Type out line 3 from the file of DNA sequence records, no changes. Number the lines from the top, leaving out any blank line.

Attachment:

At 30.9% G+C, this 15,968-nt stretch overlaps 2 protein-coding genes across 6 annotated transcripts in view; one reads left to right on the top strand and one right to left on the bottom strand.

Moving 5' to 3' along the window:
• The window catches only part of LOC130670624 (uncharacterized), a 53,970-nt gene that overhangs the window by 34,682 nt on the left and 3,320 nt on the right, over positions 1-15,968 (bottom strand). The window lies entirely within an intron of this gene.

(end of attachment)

• The window catches only part of LOC130670624 (uncharacterized), a 53,970-nt gene that overhangs the window by 34,682 nt on the left and 3,320 nt on the right, over positions 1-15,968 (bottom strand). The window lies entirely within an intron of this gene.